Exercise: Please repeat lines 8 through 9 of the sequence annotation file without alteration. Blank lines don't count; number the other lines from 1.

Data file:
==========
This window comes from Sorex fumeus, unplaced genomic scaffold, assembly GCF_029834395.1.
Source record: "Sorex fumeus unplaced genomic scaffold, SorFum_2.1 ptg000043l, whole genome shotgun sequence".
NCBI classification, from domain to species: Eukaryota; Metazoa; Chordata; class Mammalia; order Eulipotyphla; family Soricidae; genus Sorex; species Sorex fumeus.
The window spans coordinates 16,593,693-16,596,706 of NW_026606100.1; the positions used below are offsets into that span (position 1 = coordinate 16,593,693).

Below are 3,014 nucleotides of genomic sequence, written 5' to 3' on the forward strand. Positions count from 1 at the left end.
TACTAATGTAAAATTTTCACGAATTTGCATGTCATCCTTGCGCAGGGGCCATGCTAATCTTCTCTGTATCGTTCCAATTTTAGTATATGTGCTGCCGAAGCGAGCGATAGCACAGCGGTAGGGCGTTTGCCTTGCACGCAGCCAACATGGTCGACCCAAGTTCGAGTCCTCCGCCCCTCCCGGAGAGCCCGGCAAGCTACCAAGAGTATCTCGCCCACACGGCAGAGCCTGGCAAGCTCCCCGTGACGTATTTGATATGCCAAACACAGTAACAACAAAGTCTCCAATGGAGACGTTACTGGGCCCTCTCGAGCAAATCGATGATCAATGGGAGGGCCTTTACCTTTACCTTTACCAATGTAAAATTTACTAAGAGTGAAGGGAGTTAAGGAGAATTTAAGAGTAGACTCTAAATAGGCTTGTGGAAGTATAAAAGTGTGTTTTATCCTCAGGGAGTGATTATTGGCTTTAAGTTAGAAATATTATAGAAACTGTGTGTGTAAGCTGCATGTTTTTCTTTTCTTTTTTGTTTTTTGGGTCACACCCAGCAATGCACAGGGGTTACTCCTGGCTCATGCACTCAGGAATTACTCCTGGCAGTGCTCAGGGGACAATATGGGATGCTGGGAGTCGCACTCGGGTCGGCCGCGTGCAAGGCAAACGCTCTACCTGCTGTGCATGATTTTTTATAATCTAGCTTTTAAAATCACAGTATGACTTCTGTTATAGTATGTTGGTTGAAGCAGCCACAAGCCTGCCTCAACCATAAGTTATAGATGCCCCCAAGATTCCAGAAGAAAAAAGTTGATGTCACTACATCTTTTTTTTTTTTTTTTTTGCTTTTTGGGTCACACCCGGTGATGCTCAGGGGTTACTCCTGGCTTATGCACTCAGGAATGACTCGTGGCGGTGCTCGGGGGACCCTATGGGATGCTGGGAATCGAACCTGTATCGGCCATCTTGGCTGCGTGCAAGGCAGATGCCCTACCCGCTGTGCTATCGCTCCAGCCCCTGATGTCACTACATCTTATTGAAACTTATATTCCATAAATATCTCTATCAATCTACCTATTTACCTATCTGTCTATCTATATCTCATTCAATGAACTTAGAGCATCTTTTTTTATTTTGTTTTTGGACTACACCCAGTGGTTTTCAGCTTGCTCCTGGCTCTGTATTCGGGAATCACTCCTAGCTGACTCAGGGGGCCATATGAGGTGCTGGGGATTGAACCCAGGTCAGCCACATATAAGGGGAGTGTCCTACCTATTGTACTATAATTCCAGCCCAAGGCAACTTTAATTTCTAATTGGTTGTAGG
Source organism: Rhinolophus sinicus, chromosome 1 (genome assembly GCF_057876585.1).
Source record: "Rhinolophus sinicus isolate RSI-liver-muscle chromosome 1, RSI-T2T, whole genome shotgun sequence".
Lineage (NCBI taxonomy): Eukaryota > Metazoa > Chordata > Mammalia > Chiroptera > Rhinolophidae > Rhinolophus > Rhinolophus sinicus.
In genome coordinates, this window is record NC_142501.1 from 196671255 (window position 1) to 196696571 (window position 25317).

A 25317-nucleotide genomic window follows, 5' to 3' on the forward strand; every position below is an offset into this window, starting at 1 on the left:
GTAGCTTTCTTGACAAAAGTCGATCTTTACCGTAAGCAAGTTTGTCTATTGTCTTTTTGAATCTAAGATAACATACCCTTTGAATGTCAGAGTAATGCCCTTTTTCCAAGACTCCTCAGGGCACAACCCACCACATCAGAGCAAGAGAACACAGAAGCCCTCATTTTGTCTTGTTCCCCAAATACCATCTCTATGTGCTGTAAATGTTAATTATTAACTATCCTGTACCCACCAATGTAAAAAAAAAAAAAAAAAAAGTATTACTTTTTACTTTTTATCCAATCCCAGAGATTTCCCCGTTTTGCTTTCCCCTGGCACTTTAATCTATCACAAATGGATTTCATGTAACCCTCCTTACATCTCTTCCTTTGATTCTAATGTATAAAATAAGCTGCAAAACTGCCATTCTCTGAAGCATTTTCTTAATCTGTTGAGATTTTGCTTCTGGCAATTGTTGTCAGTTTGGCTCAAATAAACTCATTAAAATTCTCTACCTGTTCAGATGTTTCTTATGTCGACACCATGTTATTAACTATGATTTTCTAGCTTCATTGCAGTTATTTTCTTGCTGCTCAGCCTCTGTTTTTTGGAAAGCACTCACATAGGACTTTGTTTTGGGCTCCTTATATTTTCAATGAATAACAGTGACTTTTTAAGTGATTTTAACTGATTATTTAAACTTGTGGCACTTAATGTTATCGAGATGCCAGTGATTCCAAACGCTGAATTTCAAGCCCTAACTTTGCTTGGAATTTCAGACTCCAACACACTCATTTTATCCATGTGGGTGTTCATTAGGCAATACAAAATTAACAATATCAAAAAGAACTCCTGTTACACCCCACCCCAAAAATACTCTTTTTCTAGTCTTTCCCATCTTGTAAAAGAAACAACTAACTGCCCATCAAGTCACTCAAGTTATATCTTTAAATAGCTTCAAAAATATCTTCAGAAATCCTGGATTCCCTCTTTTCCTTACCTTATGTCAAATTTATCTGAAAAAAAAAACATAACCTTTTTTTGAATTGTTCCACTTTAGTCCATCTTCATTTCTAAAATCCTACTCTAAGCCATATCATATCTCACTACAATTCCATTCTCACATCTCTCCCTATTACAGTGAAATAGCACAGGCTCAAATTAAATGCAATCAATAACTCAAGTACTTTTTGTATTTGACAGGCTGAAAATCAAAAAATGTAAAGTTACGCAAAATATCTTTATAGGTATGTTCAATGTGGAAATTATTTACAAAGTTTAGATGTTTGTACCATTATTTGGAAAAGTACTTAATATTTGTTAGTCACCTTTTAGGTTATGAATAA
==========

Source record: "Rhinolophus sinicus isolate RSI-liver-muscle chromosome 1, RSI-T2T, whole genome shotgun sequence".
Lineage (NCBI taxonomy): Eukaryota > Metazoa > Chordata > Mammalia > Chiroptera > Rhinolophidae > Rhinolophus > Rhinolophus sinicus.